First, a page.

Beech Brook counselors look back at one year mark of Chardon school shooting tragedy
160-year-old Cleveland-based center shares insight
Dave Arnold, newsnet5.com
6:17 PM, Feb 28, 2013
Chardon, Ohio - Since 1852, when a group of Cleveland women addressed a need for a facility to house and tend to orphans, children suffering from cholera epidemics, and those suffering abuse and neglect, Beech Brook has been there helping children and families in need.
So, it was fitting that within an hour of hearing of a tragic school shooting affecting hundreds of families in Geauga County's seat, Chardon, that Beech Brook dispatched 60 counselors to offer their professional services. In the year since, over 500 of Beech Brook's staff and volunteers have helped those searching for answers to cope with a traumatic event after three children died at the alleged hands of a fellow student.
Assistant Vice President of Clinical Services at Beech Brook, Kate Biddle, was one of the first to arrive on the front lines of Chardon's immediate response to its students and their family's mental health needs. Counseling centers were set up next to Superintendent Joseph Bergant's Board of Education office in Chardon's Middle School. Biddle clearly remembers her heart dropping as she looked at the countless young faces searching for answers that morning.
"I just remember being profoundly moved and my heart breaking open as I watched these parents try to make sense out of what just happened. Trying to figure out how best to support their kids, said Biddle.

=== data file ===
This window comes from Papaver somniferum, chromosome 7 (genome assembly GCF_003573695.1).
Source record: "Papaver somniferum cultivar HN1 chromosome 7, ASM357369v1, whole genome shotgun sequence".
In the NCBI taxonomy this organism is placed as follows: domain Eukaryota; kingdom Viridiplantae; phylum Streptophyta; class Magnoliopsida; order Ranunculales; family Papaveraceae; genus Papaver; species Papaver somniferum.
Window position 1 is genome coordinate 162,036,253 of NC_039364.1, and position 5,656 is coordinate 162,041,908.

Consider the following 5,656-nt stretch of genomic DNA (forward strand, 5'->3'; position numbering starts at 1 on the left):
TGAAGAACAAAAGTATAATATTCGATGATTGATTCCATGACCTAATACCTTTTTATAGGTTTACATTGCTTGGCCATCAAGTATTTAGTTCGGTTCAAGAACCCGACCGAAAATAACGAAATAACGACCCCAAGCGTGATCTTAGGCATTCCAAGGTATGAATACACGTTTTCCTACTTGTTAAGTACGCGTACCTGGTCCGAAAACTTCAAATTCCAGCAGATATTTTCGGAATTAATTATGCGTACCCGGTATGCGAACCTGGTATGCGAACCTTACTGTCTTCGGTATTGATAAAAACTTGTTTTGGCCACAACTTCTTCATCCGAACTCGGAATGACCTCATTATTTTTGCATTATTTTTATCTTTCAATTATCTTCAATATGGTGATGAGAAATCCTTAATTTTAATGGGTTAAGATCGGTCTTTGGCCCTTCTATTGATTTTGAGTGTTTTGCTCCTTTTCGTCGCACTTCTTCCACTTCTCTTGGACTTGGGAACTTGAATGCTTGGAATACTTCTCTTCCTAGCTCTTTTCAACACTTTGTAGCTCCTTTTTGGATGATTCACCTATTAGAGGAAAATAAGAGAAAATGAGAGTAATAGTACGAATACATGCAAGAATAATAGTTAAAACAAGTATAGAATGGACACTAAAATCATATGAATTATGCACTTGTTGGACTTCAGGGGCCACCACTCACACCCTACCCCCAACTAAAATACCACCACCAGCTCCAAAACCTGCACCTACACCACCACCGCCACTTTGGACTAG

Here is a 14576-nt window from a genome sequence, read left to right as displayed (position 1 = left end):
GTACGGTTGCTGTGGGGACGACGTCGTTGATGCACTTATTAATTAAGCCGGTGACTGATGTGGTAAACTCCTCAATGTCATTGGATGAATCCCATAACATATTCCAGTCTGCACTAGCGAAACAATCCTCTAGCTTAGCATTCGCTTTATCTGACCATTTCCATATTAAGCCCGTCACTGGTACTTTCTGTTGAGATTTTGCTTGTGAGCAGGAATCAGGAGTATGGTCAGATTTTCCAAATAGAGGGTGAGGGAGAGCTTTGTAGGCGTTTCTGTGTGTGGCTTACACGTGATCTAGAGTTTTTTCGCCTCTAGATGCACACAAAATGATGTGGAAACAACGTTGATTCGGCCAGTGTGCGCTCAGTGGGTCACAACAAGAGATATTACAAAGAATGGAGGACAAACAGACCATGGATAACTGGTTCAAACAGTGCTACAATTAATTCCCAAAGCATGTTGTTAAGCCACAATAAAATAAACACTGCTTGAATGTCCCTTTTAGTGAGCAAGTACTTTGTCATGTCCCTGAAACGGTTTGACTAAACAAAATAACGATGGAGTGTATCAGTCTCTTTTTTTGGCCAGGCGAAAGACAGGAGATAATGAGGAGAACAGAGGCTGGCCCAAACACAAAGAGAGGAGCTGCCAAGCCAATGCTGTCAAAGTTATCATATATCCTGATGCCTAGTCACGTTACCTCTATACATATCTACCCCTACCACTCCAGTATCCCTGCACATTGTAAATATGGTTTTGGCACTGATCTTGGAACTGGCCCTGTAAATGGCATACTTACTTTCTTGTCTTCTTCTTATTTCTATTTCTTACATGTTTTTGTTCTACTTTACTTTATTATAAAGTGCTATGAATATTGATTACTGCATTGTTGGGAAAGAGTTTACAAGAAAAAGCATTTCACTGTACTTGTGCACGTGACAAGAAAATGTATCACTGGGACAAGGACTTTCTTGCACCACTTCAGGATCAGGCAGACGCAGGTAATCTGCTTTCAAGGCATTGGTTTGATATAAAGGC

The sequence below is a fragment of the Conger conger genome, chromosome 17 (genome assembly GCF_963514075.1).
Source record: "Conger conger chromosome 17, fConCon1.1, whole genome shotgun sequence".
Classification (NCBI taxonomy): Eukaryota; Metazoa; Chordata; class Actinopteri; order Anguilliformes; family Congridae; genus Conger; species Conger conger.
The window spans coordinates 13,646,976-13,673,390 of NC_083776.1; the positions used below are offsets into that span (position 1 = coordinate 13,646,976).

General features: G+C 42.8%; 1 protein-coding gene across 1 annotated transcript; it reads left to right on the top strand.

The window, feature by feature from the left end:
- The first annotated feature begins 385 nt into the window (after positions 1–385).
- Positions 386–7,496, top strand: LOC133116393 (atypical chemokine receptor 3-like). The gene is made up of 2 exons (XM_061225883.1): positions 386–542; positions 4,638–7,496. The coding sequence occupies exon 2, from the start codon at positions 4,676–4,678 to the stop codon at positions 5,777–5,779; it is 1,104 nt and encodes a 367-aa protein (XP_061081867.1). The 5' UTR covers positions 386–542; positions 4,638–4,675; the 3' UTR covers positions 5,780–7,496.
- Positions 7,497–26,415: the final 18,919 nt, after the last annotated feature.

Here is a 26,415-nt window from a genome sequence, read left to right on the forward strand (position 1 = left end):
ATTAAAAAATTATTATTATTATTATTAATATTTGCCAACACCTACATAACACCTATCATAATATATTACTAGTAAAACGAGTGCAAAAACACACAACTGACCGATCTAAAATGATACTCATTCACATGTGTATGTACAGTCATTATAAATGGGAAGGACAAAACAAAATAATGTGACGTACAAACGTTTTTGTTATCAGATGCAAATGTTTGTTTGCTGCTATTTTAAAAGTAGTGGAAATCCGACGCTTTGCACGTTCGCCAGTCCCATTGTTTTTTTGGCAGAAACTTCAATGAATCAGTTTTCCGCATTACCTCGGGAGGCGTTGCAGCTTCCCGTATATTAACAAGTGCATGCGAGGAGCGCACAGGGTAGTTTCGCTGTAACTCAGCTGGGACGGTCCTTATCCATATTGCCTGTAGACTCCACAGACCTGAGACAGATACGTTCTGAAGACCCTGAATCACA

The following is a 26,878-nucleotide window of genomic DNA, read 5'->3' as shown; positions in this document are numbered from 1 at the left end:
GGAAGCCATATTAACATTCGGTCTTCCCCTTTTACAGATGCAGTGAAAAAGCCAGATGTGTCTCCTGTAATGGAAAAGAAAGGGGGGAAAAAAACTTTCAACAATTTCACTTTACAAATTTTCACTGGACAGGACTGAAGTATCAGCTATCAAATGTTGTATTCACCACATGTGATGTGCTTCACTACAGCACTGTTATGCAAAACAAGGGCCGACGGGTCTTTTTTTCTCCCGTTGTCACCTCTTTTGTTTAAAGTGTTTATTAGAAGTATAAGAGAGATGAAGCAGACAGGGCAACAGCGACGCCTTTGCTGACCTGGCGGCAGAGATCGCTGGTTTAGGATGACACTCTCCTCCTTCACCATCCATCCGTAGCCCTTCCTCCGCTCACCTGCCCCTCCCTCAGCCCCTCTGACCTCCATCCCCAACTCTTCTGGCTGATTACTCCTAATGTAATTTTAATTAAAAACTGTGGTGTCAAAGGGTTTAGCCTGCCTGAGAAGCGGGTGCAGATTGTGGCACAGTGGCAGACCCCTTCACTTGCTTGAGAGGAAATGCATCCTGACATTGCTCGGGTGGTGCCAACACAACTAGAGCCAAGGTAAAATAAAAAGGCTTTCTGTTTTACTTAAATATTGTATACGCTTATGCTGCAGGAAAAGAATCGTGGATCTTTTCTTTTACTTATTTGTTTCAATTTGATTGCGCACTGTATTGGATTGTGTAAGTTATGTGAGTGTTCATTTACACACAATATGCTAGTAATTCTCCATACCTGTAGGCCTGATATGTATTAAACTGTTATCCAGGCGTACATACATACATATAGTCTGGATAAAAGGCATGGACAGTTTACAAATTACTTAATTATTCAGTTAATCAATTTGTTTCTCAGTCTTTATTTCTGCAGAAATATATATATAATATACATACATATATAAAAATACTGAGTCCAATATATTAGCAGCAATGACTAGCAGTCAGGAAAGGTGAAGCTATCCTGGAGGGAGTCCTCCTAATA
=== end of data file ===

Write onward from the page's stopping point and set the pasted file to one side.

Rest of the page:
Biddle explained that each child and parent offered individual challenges that Beech Brook specialists are still handling one year later. Reflecting on the initial day of the shooting, she remembers the strength of each student. Her organization of Beech Brook's intervention movement is why many there are coping and helping others themselves.
"Some of the kids wanted to talk alone with somebody, because they were worried about distressing their parents... sometimes it was the parent that was more in distress than the child, so we really had to kind of assess very quickly what was the need," said Biddle. "There's sort of a system for really helping people debrief constructively as much as possible, but you really have to figure out how to apply that system of thinking and way of relating so it meets the need of the people coming in."
A year later Beech Brook is still helping Chardon's school families seek out further help, finding their way forward in coping with their grief. Many students and parents with traumatic events in their lives prior to the shooting found that the tragedy applified their feelings to a level of concern, seeking help immediately. Biddle says there is still much healing to be done.
"There are many kids that are struggling with how to make sense out of this and what it means to them personally, and that it has knocked some of them off-balance, and it's going to take a long time for them to truly heal, this isn't done in one year."